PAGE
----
2) Temperance is self-control, self-discipline, and the ability to choose the difficult path that is good rather than the easy paths that are bad.

3) Courage means fortitude, bravery in the face of danger and pain, and risking personal safety, wealth, and reputation in the interest of something more noble.

4) Justice is doing the right thing, recognizing a higher morality than even human laws, and successfully harmonizing with Nature rather than only reading and talking about it.

The Stoic School teaches that the purpose of human life is Virtue. 

Even in human society, Nature requires constant energy to live, to be healthy, to be wise, to control yourself, to be brave, and to be fair to all.

An evidence that Nature intends mankind to be virtuous is that Nature gave humanity the potential for all these strengths. We know of no other creatures with the potential to develop the four Cardinal Virtues as we mean them here. Nature has attributes that can only be understood by those who practice wisdom, temperance, courage, and justice. We live in Nature more and more only as we grow in Virtue more and more.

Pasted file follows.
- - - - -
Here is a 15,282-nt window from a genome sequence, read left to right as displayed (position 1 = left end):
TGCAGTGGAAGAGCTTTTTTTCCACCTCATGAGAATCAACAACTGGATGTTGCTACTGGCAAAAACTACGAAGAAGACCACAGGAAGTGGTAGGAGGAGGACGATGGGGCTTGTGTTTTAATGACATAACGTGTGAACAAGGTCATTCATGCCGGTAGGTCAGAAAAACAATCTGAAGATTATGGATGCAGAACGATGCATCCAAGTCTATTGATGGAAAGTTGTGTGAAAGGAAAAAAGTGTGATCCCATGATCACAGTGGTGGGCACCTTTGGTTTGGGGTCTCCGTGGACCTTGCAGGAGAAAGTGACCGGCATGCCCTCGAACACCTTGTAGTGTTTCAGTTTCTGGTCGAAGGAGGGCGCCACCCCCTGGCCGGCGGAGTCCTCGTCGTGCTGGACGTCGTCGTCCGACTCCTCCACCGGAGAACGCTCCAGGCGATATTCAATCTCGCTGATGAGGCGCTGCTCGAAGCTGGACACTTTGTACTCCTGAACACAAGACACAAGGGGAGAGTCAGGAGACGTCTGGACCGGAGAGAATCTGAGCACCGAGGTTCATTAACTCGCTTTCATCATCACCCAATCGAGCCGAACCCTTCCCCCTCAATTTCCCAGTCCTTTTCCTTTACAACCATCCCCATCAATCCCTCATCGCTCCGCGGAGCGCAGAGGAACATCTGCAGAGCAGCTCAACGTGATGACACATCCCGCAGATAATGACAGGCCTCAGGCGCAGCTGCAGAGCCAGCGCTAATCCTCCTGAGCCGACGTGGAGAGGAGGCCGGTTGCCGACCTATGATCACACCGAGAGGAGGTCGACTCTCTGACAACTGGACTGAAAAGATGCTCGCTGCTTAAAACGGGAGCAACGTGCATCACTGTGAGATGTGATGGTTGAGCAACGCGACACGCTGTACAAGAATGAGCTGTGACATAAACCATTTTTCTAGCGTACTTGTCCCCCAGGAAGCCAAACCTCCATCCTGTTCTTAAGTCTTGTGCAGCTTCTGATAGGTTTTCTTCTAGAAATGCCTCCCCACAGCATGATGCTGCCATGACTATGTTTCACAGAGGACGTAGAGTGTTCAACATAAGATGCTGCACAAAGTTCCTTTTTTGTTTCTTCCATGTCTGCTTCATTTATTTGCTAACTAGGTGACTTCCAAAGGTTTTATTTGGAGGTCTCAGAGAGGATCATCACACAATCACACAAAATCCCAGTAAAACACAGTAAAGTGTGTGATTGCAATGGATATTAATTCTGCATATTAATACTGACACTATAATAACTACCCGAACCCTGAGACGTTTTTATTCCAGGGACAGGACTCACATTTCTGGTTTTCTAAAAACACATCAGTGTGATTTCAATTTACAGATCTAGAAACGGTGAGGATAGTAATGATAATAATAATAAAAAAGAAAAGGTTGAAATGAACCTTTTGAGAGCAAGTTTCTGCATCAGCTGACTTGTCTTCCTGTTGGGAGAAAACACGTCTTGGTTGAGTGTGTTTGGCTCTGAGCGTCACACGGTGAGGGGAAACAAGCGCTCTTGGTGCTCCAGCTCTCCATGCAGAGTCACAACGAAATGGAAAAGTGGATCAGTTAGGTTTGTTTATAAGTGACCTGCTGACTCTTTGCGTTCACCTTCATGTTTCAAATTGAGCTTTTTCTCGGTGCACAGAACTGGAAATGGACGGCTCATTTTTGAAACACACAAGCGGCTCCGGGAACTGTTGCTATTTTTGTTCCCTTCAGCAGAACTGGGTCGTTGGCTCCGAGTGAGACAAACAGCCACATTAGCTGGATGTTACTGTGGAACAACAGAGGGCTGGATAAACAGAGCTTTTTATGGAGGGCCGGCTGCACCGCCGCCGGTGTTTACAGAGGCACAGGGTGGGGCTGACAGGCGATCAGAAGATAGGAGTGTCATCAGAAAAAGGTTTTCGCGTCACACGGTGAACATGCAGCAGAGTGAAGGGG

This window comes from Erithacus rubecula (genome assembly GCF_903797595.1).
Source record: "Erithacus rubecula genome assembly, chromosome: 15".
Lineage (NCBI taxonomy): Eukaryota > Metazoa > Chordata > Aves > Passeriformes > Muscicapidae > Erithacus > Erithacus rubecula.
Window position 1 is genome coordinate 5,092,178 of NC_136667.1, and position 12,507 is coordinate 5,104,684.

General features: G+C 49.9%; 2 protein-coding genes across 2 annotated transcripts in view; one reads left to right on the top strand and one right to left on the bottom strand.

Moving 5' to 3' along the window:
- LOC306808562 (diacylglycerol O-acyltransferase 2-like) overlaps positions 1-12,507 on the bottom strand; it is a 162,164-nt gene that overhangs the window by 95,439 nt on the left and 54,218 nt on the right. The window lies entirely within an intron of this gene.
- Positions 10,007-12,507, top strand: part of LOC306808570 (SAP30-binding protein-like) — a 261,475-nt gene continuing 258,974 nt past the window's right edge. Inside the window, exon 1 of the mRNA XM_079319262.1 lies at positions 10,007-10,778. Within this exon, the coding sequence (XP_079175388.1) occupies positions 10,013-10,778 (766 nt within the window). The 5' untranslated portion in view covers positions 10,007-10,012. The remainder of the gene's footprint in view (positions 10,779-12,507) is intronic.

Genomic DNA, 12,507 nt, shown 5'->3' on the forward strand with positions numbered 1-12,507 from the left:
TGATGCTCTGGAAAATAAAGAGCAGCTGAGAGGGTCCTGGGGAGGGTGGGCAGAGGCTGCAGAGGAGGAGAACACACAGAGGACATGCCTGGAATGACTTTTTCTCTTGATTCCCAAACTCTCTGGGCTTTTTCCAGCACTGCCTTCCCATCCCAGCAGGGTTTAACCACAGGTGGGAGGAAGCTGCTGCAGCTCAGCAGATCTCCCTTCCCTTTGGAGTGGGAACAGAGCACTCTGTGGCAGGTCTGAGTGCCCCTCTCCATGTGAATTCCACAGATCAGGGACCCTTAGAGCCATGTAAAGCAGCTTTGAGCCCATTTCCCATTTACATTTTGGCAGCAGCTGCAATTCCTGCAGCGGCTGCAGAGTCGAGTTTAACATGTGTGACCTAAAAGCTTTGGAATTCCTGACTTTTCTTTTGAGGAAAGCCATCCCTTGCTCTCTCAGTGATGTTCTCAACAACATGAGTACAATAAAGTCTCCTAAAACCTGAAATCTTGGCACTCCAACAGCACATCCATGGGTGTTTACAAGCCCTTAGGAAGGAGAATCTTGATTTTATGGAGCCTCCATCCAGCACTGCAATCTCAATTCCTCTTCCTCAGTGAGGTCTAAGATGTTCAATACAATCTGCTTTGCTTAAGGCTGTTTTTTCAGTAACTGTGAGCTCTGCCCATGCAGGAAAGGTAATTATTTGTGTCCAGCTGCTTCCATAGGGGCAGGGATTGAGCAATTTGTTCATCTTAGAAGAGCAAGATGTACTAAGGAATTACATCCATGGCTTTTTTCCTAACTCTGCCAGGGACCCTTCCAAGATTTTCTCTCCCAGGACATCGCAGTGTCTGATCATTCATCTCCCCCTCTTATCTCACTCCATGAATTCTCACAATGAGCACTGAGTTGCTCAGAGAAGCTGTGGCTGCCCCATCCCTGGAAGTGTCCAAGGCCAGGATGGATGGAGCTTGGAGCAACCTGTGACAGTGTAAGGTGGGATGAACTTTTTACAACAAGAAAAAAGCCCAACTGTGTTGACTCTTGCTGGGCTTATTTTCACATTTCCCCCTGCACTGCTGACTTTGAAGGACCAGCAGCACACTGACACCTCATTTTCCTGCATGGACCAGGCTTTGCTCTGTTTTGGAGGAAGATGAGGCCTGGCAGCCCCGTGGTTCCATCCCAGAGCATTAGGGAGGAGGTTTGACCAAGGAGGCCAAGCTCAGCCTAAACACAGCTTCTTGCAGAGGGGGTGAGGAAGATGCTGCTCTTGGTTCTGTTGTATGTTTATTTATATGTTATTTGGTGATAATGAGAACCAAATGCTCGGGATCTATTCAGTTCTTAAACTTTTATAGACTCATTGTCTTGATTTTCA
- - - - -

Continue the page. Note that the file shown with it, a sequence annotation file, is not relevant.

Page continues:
Another indication that Virtue is our purpose in life is that virtues bind us in stronger friendship with our fellow citizens, our friends, and our family. We are political animals. Nature provides no other species with a social structure anything like human society. There are no other species with commerce, technology, musical instruments, clothing, conversations, etc. anything like human society. But, along with our need to socialize in our uniquely human way, we see that virtue is what binds us together in the bonds of good faith necessary to produce thriving human societies. Individuals who practice Virtue are bound with their friends in stronger bonds of friendship and are praiseworthy among their countrymen. Those who practice vice suffer in their public and private relationships.